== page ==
Friday 26 September 2014 9:09 am

Ukip policies 2014: Immigration cap “lunacy”, “intellectually and morally bankrupt” and bad for business say economists

Ukip has announced the immigration policy it will put before the British people at next year's general election.

Ukip's spokesman on migration and financial affairs Steven Woolfe told the party's conference in Doncaster that net migration would be limited to 50,000 a year under an Australian-style points based system.

The party also pledged to employ a further 2,500 UK border staff. Ukip argued the UK could not have an open door policy to the entire world but should instead employ a "selective and a skills based policy".

Immigration has become a central feature of British politics with Ukip gaining ground among both Labour and Tory voters.

However, Ukip's message has not received universal acclaim. Ukip's announcement has led to a host economists criticising the policy on the grounds that it will damage British businesses and is based on economic fallacies.

Simon Walker, director general of the Institute of Directors (IoD), said:

Even if Ukip were to succeed in pulling the UK out of Europe, and bar immigration from the continent entirely, it’s inconceivable this target would be achievable. Assuming it was possible, it would still be economic lunacy.

Free trade, access to foreign investment and skills from the across the world are key to the UK’s prosperity. Ukip’s immigration plan is a nightmarish vision of stagnation and irrelevance for Britain. To his credit, at least Nigel Farage is honest about his priorities, admitting earlier this year that he would rather the country were poorer, if it meant lower immigration.

The policy has also come in for sharp criticism from some of the UK's leading think tanks.

Research Director of the Adam Smith Institute (ASI) Sam Bowman said:

Ukip’s line on immigration is intellectually and morally bankrupt. Despite what Ukip claims, immigration is good for virtually everyone in society, rich and poor alike. The evidence is clear that even low-skilled immigration only hurts low-skilled native wages temporarily, and does not affect the number of jobs available to natives at all.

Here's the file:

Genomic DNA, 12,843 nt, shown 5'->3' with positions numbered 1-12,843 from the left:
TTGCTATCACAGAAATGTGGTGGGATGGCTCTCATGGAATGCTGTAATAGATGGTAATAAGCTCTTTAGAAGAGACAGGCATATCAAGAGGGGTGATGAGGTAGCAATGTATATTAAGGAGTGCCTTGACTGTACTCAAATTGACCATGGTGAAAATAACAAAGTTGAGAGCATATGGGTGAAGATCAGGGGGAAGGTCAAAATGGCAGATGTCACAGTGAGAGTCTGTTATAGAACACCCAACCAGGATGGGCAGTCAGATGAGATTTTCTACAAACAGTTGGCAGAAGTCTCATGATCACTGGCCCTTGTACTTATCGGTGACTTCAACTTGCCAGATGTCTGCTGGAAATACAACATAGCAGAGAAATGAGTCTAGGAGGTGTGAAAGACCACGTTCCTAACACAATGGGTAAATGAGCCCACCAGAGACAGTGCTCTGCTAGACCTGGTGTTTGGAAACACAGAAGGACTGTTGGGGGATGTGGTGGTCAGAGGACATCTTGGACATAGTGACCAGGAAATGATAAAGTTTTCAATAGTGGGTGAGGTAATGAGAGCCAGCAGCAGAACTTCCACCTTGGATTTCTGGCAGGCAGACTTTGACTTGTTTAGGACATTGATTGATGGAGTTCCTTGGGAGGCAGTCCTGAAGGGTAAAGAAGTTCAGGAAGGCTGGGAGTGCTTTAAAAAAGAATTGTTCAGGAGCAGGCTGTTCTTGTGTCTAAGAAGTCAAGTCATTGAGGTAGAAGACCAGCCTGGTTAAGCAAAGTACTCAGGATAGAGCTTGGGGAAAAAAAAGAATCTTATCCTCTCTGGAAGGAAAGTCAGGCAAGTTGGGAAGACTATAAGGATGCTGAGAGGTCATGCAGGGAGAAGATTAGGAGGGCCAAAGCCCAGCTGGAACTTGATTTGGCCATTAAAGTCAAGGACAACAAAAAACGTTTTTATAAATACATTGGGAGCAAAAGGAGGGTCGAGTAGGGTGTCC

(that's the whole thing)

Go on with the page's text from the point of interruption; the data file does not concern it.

The reason for this is that immigrants demand services as well as supplying them: every job taken by an immigrant also means a new job will be created to supply him or her with their needs.

Bowman added that, contrary to popular belief, immigrants were a net positive to the welfare state. Because immigrants tend to be young and seeking employment, they draw few benefits from the state and have not cost the taxpayer a penny in primary or secondary education.

Furthermore, the ASI argues that immigration could play a crucial role in meeting the pensions and healthcare obligations to Britain's rapidly aging population.

Christian Dustmann and Tommaso Frattini, of the Centre for Research and Analysis of Migration, found that European immigrants paid a staggering £2,610 more in taxes than they received in benefits each year between 2007 and 2011.

Philip Booth, editorial and programme director at Institute of Economic Affairs (IEA), was also sceptical of the virtues of an immigration clampdown:

Ukip are correct to point out that we should not treat immigrants from the EU differently from those from the rest of the world. However, I believe that there are huge benefits from a liberal policy on immigration, as long as benefit systems are not designed to create perverse incentives.

Ukip's position is a stark contrast to comments made by shadow home secretary Yvette Cooper, who told a fringe meeting at her party's conference a Labour government would scrap the coalition's immigration cap. She also urged the government to drop international students from their aim to reduce immigration below 100,000.